The computer checks Clyde for consistency with information already in the knowledge base. In knowing that Clyde is an elephant, the computer can infer that Clyde is gray, is an animal, and has four legs, making the kind of higher-level conceptual connections people take for granted. Because of its potential to reason through different alternatives, which could improve human-robot cooperation on complex tasks, Scone’s research is currently funded by the Office of Naval Research. The Defense Advanced Research Projects Agency (DARPA), Cisco Systems, and Google have also supported his work.

How a knowledge base such as Scone differs from other AI technology is simple, but profound: it strives for broad human understanding. In recent years, AI has been successful at producing systems with the opposite goal: a more narrow, but superhuman intelligence. Deep Blue, the chess-playing computer that outmatched reigning world chess champion Gary Kasparov in 1997, and Watson, the supercomputer on Jeopardy! that beat two champions in 2011, are examples of these machines. Arguably the most ubiquitous AI is a search engine that can browse and index the entire Internet and return the most relevant results per request.

What’s passing for human intelligence in computers most of the time is advanced computation, manipulation, and matching of symbols with no understanding of them. Siri? It’s “a parlor trick,” Fahlman says.

He laments that AI as a field has largely moved away from its original goal. Since the mid 1980s, the information explosion combined with the exponential growth in computing power has generated huge commercial interest in developing specialized AI technologies. An influx of money shifted research focus away from creating a general intelligence to specific statistical learning that could be used by industry.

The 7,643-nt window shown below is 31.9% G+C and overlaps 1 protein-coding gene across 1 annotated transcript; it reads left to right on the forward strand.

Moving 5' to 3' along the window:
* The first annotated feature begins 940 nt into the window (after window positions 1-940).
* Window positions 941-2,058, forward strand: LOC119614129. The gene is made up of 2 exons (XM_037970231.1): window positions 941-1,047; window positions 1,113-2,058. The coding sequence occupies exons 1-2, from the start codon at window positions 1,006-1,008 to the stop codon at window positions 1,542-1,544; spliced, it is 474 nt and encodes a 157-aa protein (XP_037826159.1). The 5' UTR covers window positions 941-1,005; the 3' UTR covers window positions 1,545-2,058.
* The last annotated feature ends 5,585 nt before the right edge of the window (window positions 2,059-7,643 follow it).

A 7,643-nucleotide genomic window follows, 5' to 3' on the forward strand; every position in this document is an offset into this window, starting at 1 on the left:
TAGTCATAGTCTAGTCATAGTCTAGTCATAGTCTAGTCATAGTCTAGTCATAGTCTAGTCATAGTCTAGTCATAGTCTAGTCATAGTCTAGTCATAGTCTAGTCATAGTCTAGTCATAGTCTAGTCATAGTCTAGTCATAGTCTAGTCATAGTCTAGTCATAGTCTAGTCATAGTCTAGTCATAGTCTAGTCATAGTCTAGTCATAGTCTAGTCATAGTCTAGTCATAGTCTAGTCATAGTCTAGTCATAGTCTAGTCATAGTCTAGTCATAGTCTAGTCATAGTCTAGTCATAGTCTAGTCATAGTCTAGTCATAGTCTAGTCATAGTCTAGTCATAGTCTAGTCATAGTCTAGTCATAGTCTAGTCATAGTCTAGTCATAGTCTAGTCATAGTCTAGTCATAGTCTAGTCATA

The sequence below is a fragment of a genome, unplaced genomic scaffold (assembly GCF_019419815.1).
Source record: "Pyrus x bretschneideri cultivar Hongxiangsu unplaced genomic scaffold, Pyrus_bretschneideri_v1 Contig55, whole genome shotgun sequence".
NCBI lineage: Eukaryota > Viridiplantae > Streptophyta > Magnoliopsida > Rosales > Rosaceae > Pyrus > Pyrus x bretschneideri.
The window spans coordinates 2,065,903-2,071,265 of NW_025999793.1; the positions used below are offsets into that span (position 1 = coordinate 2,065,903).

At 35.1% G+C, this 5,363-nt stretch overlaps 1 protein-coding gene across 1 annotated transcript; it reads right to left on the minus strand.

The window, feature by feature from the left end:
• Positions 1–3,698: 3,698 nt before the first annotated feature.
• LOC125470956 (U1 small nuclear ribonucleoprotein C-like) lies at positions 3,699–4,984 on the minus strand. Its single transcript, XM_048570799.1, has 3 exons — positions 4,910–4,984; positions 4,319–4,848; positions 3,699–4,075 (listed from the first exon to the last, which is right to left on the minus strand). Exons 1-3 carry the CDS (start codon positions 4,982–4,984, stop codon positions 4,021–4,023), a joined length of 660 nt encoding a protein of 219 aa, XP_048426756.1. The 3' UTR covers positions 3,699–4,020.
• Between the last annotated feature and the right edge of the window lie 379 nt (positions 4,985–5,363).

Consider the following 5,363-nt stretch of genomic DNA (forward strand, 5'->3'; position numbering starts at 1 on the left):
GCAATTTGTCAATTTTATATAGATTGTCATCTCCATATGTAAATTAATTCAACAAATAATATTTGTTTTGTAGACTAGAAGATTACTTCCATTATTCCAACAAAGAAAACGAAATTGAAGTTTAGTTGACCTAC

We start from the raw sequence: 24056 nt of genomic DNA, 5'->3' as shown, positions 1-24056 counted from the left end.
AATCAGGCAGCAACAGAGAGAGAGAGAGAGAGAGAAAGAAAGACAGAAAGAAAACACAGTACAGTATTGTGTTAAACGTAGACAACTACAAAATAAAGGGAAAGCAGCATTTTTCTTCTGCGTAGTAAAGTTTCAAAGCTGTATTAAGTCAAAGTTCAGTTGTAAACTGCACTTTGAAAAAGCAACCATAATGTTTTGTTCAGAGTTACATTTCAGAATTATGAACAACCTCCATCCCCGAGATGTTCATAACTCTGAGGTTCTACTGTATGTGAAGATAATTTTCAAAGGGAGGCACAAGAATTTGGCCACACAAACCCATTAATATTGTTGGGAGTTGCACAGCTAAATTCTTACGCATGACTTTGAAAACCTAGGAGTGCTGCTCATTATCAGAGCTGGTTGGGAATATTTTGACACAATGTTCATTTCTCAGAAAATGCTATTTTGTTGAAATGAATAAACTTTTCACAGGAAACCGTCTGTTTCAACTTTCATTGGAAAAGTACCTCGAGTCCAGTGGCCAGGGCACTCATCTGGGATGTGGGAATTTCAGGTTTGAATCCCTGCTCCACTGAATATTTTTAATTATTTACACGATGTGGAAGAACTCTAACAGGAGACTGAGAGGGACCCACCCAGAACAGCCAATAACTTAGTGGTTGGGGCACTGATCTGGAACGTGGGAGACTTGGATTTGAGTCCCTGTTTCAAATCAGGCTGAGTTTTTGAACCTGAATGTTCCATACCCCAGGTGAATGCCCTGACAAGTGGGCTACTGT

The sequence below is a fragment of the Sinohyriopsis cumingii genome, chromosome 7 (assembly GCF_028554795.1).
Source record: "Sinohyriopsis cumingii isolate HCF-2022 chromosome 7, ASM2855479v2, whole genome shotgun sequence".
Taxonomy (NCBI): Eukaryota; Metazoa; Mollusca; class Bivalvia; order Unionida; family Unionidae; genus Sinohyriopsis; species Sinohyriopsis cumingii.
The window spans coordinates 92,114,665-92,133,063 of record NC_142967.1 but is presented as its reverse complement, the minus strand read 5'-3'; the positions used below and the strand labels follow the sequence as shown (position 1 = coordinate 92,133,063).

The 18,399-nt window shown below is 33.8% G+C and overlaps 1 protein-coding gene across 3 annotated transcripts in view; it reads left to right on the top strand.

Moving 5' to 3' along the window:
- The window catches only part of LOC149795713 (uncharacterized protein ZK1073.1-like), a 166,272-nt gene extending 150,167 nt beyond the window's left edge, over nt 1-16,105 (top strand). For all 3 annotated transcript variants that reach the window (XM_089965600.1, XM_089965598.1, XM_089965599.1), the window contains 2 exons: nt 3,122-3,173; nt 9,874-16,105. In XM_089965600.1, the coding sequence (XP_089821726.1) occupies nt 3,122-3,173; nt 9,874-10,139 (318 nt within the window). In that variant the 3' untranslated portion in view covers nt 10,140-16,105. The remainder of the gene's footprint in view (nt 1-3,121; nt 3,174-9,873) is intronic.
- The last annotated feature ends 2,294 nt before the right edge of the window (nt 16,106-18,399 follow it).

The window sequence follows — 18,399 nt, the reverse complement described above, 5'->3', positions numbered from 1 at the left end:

The shift has been staggeringly profitable. Google, by virtue of its search engine algorithms, has become one of the biggest commercial successes of the last fifteen years — in any market, not just the technology sector. “Big data”— systems that specialize in data management and analysis — is estimated to be worth more than one hundred billion dollars and growing at almost ten percent each year. Why would the AI field return to building a general intelligence now?

“Just a few of us stubborn old guys and a few of our idealistic young students are still trying to work on it,” Fahlman says. He won’t abide parlor tricks; he’s a purist.

Early in his career, Fahlman considered leaving academia and making a million dollars. One plan was to leave, cash in on the AI boom of which he was wary, but then come back. The money would’ve allowed him to return to research and “be able to do this right.”

“Everyone craves funding that’s patient,” he says. But ultimately he thought running a company would have led to other problems — maintaining profitability, corporate backbiting — too large a distraction from the problem.

In the midst of vast wealth creation, Fahlman is still driven by the idea of a grand mystery. “The goal of understanding and replicating human-like intelligence remains as one of the great intellectual challenges of mankind,” he wrote in a journal article, “one of the last great mysteries.” It’s the same problem Fahlman’s been drawn to over the better part of the last five decades.